The size-change analyzer is a prototype termination analyzer for first-order functional programs, based on Lee, Jones and Ben-Amram's paper at the international conference on Principles of Programming Languages in 2001. It is due to Carl C. Frederiksen. Jones, Lee and Frederiksen are participants of the DAEDALUS project at DIKU.
The size-change termination analysis has been developed as part of a wider effort to implement common "progress" reasoning efficiently. DIKU's participation in DAEDALUS is to study termination analysis as a first step towards the long-term goal of liveness analysis for infinite state systems, applied to the accessibility and responsiveness of concurrent and distributed programs (with dynamic migrating processes).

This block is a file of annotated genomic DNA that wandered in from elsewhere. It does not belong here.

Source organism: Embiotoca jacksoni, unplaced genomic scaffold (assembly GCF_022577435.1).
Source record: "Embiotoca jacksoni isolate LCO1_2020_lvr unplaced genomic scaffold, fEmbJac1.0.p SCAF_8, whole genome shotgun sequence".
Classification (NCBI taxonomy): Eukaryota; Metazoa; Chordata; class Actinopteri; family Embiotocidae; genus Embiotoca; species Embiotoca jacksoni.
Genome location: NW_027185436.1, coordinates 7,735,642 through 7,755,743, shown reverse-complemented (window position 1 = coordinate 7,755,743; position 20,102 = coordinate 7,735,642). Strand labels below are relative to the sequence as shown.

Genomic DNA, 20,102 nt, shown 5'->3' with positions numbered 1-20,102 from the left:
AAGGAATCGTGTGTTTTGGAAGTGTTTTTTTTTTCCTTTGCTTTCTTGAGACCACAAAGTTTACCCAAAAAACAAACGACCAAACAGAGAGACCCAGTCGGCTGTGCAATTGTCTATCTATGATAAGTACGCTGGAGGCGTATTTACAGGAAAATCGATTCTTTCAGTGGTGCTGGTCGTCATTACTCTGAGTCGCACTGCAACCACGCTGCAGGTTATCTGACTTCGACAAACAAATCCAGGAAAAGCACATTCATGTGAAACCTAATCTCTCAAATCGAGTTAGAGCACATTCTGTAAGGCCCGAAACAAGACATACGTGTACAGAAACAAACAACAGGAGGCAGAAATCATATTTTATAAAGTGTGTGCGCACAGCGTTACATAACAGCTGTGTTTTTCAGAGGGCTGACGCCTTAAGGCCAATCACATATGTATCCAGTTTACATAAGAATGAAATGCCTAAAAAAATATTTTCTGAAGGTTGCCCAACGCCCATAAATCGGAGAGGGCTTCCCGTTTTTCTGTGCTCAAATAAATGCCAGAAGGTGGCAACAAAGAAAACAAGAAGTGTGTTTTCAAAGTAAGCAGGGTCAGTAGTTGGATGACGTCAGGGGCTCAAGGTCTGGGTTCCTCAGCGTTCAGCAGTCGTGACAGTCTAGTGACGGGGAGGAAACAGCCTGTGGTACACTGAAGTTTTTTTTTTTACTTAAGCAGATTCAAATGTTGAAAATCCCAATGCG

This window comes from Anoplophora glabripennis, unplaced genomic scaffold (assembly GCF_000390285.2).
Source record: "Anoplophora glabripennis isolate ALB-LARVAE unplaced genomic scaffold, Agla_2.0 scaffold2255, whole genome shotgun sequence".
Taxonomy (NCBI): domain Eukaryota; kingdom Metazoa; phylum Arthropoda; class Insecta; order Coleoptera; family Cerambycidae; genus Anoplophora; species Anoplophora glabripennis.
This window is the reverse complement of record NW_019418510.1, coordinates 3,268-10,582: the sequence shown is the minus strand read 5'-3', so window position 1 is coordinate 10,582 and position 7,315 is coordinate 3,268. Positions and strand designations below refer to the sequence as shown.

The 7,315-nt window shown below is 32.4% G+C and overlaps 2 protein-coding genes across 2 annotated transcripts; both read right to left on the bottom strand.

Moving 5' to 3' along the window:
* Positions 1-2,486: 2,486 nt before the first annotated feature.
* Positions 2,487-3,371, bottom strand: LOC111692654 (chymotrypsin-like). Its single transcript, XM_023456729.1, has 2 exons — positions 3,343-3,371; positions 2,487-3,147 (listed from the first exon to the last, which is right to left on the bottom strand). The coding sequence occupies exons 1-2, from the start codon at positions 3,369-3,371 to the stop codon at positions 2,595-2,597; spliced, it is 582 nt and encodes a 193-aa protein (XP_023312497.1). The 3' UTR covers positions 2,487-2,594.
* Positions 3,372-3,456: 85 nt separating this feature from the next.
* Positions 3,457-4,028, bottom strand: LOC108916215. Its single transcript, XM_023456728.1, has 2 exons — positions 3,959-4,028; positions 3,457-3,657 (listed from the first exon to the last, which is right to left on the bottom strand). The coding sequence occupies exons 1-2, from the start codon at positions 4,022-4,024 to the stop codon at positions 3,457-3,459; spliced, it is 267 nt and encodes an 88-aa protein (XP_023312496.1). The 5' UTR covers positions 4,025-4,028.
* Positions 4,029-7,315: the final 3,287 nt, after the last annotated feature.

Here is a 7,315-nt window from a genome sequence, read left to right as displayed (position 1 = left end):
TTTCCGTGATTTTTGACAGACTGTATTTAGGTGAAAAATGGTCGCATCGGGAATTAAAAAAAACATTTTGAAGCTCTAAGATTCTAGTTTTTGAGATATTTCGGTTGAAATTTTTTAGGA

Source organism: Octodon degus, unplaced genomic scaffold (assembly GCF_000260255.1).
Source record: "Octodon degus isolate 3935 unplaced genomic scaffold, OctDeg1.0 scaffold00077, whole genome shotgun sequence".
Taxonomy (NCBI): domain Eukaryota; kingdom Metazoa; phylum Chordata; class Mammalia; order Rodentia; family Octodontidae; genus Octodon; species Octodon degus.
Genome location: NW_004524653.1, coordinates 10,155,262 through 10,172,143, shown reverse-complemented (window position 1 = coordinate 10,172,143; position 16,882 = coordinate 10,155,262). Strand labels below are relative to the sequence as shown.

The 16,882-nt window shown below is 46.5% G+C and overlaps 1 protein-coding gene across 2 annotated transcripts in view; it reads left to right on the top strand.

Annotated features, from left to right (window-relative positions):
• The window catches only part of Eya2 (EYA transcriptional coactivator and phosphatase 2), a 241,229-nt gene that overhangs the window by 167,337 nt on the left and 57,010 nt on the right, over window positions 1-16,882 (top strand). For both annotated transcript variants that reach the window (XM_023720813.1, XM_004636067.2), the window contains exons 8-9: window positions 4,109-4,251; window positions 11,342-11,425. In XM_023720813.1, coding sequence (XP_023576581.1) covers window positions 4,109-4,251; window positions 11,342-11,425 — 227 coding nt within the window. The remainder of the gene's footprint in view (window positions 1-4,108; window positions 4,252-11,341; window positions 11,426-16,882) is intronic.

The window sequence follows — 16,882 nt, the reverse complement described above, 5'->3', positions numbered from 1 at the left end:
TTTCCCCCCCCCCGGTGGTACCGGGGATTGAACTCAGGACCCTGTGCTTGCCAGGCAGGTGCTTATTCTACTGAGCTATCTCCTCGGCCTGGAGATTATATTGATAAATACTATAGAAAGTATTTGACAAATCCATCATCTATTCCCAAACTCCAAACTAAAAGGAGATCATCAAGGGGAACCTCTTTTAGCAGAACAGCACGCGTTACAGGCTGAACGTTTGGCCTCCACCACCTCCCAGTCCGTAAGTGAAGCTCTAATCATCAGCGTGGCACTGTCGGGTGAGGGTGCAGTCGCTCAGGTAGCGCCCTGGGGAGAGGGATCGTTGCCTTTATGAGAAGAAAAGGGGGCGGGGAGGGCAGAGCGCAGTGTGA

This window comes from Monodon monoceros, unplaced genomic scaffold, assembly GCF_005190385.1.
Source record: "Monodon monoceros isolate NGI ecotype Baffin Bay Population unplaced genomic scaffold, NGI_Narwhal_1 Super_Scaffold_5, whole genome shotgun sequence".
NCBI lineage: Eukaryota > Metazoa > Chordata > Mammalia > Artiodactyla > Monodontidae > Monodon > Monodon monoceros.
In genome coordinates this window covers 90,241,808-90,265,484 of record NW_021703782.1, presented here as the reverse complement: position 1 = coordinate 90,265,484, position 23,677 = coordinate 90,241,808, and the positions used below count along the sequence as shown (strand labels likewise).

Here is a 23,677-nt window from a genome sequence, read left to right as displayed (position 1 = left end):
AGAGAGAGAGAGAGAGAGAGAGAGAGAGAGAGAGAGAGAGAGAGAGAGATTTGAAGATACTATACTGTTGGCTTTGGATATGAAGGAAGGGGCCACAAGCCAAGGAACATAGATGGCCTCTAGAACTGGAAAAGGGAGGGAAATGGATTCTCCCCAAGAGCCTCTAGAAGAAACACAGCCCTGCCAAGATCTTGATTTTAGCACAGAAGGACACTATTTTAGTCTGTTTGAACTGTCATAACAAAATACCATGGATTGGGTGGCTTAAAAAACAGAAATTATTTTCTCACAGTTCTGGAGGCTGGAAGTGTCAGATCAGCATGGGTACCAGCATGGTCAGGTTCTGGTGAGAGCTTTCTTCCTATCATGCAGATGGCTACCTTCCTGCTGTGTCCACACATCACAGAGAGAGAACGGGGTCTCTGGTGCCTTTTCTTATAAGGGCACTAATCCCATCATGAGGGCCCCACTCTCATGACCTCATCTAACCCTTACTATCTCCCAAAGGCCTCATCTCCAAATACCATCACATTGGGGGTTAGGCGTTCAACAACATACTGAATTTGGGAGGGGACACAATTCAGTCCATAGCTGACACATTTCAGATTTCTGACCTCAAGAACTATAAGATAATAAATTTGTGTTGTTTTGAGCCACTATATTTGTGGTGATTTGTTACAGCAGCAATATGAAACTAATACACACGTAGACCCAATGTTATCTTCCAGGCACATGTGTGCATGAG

A program satisfies size-change termination (SCT) if every infinite function-call sequence that respects program control flow would give rise to some "bad" dataflow, specifically, an infinite sequence of parameter values whose sizes decrease infinitely.
If SCT is satisfied, the program is definitely terminating (for all inputs and all functions), else it is not known whether the program is terminating.
Test suites are available on the analyzer webpage. They show the generality of the size-change reasoning. For example, indirect recursion, lexical descent and functions that permute their arguments are handled automatically.